Make sure all the little ones in your neighborhood Trick or Treat safely this Halloween with these tips from the experts at the National Safety Council and leading candy maker, Mars Wrigley.
Before October 31st
- Buy individually wrapped candy to hand out to trick-or-treaters. Fun-size packs* are one of the easiest forms of candy for trick-or-treaters to grab and go.
- Make sure your yard is well-lit; replace any burnt-out light bulbs.
- Choose safe costumes that are flame-retardant that allow the children to see properly. Non-toxic face paint is better than masks. If they aren’t wearing bright colors, add reflective tape so they can be seen in the dark by cars.
Handing out Halloween treats in your home.
- Move out of the way any items that children could trip over and keep pets inside.
- Put treats in the children’s bag yourself so there are fewer people handling the food.
- Shovel snow or rake leaves from your walkway so no one slips and falls.
- Turn on the porch light or yard light so trick or treaters know you are shelling-out.
- Consider healthier treats rather than sweets.
- Have small toys, stickers, coloring books, pencils, rubber insects or colored chalk for those who may have food allergies.
- Use sidewalks and crosswalks. Don’t cross the street between cars and be as visible as possible as drivers may be distracted.
- Carry a flashlight so you can see everywhere.
- Plan a route that you know is safe, especially for tweens who may prefer to go out with their friends.
- Go out with a group of kids that are a similar age. Parents have fun talking and walking together, too. Then you can have a little party afterwards and watch a spooky kid’s movie to help them relax before bedtime.
- Twice as many kids are killed while walking on Halloween than on any other day of the year, according to Safe Kids Worldwide, so review the sidewalk safety rules so they remember to cross the street at corners and don’t run between parked cars.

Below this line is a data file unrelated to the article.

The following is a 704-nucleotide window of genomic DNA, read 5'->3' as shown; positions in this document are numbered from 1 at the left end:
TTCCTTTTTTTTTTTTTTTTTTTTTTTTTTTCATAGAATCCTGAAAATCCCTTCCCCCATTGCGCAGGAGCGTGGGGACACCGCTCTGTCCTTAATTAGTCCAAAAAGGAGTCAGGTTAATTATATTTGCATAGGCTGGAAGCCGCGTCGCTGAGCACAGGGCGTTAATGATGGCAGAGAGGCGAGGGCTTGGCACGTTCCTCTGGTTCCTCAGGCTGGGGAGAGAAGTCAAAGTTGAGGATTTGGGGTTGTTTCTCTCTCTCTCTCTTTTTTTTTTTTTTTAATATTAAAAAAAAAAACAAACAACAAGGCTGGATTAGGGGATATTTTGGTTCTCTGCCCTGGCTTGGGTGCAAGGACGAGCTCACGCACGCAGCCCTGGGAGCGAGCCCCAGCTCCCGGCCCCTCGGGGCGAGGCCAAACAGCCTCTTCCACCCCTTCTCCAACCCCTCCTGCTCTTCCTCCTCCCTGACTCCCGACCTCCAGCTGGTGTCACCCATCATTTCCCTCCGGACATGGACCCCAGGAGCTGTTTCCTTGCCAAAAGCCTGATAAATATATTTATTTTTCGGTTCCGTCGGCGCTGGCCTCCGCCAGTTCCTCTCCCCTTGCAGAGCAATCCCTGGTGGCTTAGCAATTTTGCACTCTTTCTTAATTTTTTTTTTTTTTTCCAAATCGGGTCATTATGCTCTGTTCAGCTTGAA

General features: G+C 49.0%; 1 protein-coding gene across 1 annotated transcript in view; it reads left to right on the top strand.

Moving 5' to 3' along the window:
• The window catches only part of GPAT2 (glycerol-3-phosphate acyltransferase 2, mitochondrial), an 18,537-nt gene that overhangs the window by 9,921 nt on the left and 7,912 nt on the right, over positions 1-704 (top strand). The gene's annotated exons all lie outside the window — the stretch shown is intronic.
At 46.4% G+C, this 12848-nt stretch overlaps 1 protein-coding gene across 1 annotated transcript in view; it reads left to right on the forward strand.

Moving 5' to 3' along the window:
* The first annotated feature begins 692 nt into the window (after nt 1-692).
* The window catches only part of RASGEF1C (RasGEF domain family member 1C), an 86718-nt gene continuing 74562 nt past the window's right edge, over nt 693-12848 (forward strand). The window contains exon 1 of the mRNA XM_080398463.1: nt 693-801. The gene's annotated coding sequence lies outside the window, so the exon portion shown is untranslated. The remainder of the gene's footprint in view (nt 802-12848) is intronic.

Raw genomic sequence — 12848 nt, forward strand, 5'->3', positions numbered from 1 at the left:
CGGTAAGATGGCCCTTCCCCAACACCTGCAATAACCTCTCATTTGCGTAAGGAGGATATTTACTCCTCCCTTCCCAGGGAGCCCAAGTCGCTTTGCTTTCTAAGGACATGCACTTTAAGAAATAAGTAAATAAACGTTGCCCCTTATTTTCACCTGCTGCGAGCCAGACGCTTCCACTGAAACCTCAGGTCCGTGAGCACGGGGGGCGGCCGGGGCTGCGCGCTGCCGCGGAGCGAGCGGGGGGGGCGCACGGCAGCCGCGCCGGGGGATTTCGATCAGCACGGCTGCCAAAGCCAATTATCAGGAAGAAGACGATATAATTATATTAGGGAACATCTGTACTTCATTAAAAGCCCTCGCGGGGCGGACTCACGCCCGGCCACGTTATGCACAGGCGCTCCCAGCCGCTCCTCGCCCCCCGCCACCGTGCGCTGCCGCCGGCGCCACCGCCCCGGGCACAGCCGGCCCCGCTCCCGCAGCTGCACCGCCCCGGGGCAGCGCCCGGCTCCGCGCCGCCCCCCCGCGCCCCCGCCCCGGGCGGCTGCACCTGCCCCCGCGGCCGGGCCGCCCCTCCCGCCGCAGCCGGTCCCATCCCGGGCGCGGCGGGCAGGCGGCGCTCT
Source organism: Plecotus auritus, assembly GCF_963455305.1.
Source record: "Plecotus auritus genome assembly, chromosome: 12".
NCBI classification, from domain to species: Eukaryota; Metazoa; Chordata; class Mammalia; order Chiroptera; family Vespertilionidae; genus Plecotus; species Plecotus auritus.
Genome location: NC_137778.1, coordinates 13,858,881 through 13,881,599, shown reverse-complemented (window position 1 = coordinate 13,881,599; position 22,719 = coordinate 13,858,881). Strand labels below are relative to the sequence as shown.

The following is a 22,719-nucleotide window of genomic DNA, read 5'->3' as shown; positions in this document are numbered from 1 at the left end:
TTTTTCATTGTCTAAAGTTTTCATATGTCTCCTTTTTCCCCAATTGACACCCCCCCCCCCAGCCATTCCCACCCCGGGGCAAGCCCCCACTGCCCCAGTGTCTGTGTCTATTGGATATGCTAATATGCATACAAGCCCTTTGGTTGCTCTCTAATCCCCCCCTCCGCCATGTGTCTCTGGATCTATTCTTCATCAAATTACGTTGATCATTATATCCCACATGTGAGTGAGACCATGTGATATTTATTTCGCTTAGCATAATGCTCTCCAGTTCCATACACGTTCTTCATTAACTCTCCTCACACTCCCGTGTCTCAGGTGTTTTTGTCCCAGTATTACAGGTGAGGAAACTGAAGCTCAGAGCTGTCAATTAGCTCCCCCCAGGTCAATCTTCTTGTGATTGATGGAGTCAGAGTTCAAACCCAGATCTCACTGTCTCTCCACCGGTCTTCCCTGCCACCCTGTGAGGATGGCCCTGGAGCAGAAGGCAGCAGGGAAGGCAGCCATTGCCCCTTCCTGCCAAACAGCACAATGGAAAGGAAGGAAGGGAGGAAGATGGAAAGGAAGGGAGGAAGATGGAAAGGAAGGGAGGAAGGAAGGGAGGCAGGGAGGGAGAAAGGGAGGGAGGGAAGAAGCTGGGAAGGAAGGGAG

Trunk-or-Treating for rural areas, apartment buildings, churches or other groups.
There is a new phenomenon in trick-or-treating for people in rural areas, apartment buildings and children’s groups. It’s called Trunk-or-Treating. Everyone gets together in one location, usually a parking lot nearby, or the parking area of the apartment building.
Schools and church groups are sponsoring Trunk-or-Treating for the safety of city children, to give them an alternative to going door-to-door when they don’t know the homeowners.
The idea is to decorate the trunk or your car or the back of your SUV or van in a Halloween theme and offer candy to the kids who join the event. There have been some awesome group costumes and themed decorations at Trunk-or-Treating events. Check out some of the best at GoodHousekeeping.
Joyfy has awesome Trunk or Treating kits* to decorate your car from 9.5′ inflatable spider legs to cat or monster faces.
Socially distanced virtual Halloween party.
- Plan a party where you link up with other members of your family or families with children who want to participate in a virtual Halloween party. Exchange goodies for the kids earlier so they can share the treats together while online. Then you can all watch a family Halloween movie together virtually with Amazon Prime’s Watch Party.
- Alternately, you can use a tool like Mars Wrigley’s “TREAT TOWN,” an app-based digital experience for families to virtually trick-or-treat for real candy. It offers Halloween fans of all ages the ability to create personalized spooky avatars, customized decorations for your in-app “door” and the ability to “knock” on the doors of friends and family across the country. Visit Treat-Town.com for more information or sign up for the app.
After, when you get home.
- Don’t let them crash before you get home!
- Wash your hands when you get home.
- Follow the “when in doubt, throw it out” rule. Throw away any candy that is open, ripped or has torn packaging, an unusual appearance or pinholes. Discard any homemade items made by people you don’t know.
- If you have a young child, make sure candy or toys they collected aren’t a choking hazard. If it is, discard it.
- Keep candy away from pets, especially chocolate and sugar-free gum, which is poisonous for your furry friends.
Tell us your opinion. ⬇️
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